How Do Companies Know if Financial Wellness Programs Are Paying Off?

An EY report suggests that employers look to employee engagement rather than ROI

As more companies add financial wellness to their suite of benefits, one question persists: “How do you know whether it’s paying off for the company?”

Ernst & Young released a report that aims to answer this question.

An EY poll of human resource professionals indicated that 86% of the polled organizations offer a financial wellness program. These offerings can range from technology-only applications and free materials from 401(k) administrators, to comprehensive programs that include financial counselors.

Some organizations don’t offer elements of financial wellness at all — 14% said they did not have a program, and half of that group have never considered it.

Of those who do not have a program, only 16% felt they could justify adding a financial wellness program without knowing the anticipated ROI. Among those who already offer some type of benefit, 34% felt they could offer the benefit without knowing the ROI.

(EY surveyed 200 HR professionals in a variety of roles, from general employees to C-level executives. The respondents represented 18 different fields, with the majority working in manufacturing, IT, health care and education service industries.)

The survey finds that the selection criteria also varies among those who already offer a program and those who don’t. Those who have yet to offer a program focus on cost (59%), which, according to the report, shows that justifying the price — the hallmark of ROI — remains a stumbling block for some.

By comparison, 35% of current financial wellness program providers say price is among the selection criteria.

Organizations expect the return on investment to justify the expense. However, EY thinks it’s time to change the ROI conversation.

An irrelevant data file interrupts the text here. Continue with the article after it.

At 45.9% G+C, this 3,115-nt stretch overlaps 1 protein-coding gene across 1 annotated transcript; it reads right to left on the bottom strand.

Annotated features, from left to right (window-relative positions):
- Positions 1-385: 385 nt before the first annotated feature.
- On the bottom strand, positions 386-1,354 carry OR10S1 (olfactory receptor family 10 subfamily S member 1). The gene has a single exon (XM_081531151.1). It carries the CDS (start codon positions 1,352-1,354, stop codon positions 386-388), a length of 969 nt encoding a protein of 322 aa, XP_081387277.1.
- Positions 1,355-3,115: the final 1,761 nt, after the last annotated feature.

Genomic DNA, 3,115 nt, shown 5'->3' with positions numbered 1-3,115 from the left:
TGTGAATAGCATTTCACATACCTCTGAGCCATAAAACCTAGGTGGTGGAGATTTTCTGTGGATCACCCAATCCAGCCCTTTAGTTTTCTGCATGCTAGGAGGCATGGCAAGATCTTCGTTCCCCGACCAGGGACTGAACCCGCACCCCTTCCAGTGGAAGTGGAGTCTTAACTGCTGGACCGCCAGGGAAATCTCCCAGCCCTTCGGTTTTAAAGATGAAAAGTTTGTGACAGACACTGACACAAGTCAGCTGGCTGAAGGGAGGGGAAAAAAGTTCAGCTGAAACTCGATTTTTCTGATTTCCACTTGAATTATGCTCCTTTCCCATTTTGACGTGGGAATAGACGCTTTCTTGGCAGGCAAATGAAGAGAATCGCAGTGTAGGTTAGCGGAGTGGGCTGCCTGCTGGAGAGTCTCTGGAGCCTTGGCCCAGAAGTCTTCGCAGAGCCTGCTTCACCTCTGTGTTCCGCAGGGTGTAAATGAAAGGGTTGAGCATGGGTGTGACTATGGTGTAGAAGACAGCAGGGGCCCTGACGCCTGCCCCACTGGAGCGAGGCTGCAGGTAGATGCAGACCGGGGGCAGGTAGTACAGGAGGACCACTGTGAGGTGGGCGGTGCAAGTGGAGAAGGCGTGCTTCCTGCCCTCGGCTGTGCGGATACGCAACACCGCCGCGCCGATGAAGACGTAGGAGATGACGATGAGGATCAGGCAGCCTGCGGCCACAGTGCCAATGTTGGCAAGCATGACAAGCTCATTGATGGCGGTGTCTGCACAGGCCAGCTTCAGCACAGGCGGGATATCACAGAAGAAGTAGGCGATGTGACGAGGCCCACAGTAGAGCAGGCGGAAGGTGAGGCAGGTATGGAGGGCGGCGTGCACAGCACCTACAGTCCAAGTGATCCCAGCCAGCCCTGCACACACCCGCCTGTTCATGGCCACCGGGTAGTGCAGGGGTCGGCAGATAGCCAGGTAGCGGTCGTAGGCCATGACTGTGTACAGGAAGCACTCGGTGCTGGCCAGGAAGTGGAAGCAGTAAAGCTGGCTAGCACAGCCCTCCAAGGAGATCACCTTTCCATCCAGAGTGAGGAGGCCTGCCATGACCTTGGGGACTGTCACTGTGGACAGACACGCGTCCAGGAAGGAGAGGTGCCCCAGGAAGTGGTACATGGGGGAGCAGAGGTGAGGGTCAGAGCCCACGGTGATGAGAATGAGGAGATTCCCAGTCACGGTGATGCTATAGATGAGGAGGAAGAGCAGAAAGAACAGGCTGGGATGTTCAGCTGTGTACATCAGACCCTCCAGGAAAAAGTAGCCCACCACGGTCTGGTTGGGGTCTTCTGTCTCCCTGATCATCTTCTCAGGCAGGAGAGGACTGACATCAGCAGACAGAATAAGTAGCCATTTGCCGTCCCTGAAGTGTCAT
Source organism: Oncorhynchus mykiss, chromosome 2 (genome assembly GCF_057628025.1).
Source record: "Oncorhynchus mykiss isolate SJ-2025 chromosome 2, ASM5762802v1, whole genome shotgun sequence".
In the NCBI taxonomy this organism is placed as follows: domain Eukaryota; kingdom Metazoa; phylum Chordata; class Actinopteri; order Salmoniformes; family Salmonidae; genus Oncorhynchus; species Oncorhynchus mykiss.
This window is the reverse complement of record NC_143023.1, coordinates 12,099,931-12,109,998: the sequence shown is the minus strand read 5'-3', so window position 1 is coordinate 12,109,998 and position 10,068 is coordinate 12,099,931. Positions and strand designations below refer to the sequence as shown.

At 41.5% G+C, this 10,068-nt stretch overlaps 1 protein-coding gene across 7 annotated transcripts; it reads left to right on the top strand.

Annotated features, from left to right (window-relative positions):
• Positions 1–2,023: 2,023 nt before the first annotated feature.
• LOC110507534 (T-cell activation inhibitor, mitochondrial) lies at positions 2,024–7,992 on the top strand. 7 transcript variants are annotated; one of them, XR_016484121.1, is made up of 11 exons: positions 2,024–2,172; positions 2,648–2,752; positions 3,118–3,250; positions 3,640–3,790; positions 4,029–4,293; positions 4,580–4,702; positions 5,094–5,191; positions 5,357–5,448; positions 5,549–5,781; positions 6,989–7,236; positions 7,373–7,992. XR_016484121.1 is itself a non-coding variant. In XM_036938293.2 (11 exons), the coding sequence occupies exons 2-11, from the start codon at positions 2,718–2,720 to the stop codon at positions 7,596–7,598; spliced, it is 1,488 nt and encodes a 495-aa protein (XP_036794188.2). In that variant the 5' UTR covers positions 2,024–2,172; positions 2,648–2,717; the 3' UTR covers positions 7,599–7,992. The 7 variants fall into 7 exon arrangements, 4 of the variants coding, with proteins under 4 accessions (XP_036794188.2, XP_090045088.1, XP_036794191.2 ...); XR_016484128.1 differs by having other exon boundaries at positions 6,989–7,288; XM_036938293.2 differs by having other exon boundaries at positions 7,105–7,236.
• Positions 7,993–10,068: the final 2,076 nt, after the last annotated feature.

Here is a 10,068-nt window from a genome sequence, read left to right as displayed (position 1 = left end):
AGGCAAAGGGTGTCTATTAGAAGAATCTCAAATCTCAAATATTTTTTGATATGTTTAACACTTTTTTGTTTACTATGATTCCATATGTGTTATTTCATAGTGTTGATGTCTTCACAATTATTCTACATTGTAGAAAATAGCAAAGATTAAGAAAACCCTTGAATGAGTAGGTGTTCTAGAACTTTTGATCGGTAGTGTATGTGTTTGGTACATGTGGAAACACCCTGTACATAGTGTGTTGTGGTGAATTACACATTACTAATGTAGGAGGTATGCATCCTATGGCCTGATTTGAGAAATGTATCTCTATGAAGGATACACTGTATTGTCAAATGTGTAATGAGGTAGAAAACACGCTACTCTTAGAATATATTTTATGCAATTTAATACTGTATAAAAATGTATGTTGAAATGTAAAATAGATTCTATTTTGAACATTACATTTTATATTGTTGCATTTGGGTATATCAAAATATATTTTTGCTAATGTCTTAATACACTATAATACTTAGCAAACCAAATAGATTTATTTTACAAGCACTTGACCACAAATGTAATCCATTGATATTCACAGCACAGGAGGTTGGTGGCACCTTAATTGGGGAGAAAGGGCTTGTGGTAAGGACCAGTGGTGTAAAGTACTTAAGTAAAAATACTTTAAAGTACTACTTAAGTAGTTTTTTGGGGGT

“ROI can be difficult to measure and may not be the most reliable benchmark,” the report states. “Sick days, productivity and other indicators fluctuate, and factors unrelated to financial stress could account for those changes. Additional data may be with third parties, making it expensive to obtain and time-consuming to aggregate.”

Rather, EY thinks employee engagement would be a better barometer.

“[C]hanging the conversation from metrics driven assessment to measuring levels of healthy utilization will give leaders a new perspective on the value of their spend,” the report states.

To engage employees, EY suggests that organizations craft a multidimensional program and formulate a targeted communications plan to push employees to action.

“With those core components in place, employee engagement can then be measured,” the report states.

For example, a group learning session could introduce a related learning tool, video or invitation to speak with a financial planner.

“This approach teases out a continuous learning experience, vs. the start and stop of siloed activities, and yields stronger metrics of interaction,” according to the report

Unlike the third-party data needed to calculate ROI, these metrics come directly from the wellness program, which EY says makes them accessible and more accurately correlated to program performance.

The EY survey does show that those who offer financial wellness plans saw a direct correlation to employee well-being, retention and productivity. According to the survey, 56% of the survey respondents with wellness programs said retention, 50% said health and 45% said productivity were the main benefits of a financial wellness program.

Those without a program had a more limited vision of the potential benefits, according to the survey. Of those without wellness programs, 50% considered it a way to boost retirement savings; 38% saw it as a means to help employees boost savings overall; and 31% thought it could lead to greater retention.

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